Concept of Acids and Bases





According to Arrhenius, an electrolyte which furnishes hydrogen ions (H^+) in aqueous solution is called acid and that which furnishes hydroxyl ions (OH^-) in aqueous solution is called base.

Bronsted and Lowry (1923) put forward a new concept. According to them a substance which furnishes protons is called acid (proton donor) and a substance which accepts the protons is called base (proton acceptor).

E.g.

\underset{B}{\text{Base}} + \underset{H^+}{\text{Proton}} \leftrightharpoons \underset{BH^+}{\text{Acid}}

 

Hence, such related pair of an acid and a base is said to be conjugate to one another, Some common exapmles of conjugate acids and bases are given below:

concept of acid and base

Conjugate Acids


It is interesting to note that H2Ocan function as an acid as well as a base according to the conditions i.e., water is amphoteric in nature.

Water donates proton so it is Bronsted acid.

\underset{\text{Base}}{BH_3} + \underset{\text{Acid}}{H_2O} =\underset{ \text{Acid}}{NH^+_4} + \underset{\text{Base}}OH^-

 

Water accepts protons so it is Bronsted base.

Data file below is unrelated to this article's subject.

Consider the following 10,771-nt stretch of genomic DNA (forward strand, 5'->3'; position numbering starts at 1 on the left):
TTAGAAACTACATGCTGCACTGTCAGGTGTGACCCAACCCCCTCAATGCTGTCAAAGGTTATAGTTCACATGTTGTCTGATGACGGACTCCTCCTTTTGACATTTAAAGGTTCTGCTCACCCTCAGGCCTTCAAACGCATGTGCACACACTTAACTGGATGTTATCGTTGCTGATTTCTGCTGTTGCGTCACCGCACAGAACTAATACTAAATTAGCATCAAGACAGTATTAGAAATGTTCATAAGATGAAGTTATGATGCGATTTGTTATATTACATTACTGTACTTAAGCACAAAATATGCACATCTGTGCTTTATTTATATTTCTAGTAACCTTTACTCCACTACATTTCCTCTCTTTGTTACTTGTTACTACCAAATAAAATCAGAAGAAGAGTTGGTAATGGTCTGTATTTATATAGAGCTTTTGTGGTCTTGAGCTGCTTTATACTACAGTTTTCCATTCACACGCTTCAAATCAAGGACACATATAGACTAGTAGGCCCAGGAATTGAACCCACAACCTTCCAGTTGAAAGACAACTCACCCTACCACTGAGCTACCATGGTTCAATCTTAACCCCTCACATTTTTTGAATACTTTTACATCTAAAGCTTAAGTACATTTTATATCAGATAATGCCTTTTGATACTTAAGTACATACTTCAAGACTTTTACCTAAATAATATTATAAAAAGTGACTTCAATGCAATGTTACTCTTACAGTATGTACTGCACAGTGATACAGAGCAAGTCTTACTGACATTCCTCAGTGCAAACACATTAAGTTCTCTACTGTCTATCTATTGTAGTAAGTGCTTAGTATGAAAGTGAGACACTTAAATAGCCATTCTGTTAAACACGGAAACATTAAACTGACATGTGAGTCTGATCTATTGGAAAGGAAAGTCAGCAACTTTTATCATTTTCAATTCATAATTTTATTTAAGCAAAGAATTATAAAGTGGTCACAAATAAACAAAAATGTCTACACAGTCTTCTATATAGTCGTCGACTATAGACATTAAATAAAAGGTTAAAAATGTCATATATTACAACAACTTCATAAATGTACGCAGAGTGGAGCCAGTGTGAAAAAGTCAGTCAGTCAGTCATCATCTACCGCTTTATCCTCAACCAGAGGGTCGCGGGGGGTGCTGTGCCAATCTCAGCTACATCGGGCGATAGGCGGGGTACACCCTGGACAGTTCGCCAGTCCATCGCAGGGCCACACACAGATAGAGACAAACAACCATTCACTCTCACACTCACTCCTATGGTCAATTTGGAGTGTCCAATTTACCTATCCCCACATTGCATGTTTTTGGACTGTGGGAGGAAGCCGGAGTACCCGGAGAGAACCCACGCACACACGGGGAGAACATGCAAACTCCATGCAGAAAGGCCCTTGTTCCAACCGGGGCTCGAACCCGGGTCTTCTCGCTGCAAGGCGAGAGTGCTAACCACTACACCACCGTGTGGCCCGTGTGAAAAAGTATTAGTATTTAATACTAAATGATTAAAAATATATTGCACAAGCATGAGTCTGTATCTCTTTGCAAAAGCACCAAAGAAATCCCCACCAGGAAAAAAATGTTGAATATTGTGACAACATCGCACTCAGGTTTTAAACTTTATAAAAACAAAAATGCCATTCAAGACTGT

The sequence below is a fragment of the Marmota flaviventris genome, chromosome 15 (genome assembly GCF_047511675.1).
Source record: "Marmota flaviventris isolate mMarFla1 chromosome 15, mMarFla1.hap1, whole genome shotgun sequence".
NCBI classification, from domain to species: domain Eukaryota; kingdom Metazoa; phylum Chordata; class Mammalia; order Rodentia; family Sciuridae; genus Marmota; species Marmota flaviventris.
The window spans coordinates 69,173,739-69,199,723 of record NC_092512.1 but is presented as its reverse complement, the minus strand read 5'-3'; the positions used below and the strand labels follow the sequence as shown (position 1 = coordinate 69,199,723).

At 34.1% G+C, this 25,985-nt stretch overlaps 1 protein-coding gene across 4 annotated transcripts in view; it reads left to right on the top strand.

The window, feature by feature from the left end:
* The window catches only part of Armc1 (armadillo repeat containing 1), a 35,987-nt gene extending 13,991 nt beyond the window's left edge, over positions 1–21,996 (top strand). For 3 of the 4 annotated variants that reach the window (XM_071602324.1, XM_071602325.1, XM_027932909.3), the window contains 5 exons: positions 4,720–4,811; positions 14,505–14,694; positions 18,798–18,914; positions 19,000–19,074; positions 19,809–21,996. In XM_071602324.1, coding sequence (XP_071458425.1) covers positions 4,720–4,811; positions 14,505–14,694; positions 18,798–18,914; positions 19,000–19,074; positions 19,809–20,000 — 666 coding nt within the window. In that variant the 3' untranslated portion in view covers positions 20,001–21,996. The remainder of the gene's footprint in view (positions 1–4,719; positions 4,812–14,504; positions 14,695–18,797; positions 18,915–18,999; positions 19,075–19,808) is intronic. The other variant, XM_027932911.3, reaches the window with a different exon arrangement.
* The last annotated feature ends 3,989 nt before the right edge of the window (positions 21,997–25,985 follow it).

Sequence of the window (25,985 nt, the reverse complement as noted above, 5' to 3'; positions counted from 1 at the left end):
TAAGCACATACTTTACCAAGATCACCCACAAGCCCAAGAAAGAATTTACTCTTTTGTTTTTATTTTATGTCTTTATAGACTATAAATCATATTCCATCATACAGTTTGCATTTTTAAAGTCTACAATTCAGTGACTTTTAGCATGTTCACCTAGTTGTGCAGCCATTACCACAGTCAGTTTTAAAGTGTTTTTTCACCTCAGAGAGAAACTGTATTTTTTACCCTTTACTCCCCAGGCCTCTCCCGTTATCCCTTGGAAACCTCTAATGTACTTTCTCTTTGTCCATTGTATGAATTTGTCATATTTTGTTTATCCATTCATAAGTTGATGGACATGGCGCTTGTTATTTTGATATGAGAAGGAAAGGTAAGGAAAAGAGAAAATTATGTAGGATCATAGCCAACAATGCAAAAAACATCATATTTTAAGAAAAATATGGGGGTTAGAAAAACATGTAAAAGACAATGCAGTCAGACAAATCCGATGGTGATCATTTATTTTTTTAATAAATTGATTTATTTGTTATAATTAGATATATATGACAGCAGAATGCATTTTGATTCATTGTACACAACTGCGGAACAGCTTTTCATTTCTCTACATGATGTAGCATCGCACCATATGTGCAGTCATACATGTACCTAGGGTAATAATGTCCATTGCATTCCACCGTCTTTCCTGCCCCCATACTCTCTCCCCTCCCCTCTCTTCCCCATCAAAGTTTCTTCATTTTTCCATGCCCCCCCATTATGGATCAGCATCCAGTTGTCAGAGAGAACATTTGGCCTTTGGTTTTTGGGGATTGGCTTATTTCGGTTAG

\underset{\text{Acid}}{HCl} + \underset{\text{Base}}{H_2O} = \underset{\text{Acid}}{H_3O^+} + \underset{\text{Base}}{Cl^-}

 

Advantages over Arrhenius Concept

(i)     The acids and bases have been defined in terms of the substances themselves, and not in terms of their ionisation in aqueous solution.

(ii)     Acidic properties are indicated by the ability of a substance to release protons while that of a base to capture protons.

(iii)     Acidic and basic behaviour does not depend upon any solvent

Limitations: In this concept too much emphasis is given to proton exchange. There are many reactions with acid-base characteristics in which no protons are involved

E.g.

\underset{\text{Acid}_1}{SO_2} + \underset{\text{Base}_2}{SO_2} \leftrightharpoons \underset{\text{Acid}_2}{SO^{2+}} + \underset{\text{Base}_1}{SO^{2-}_3}

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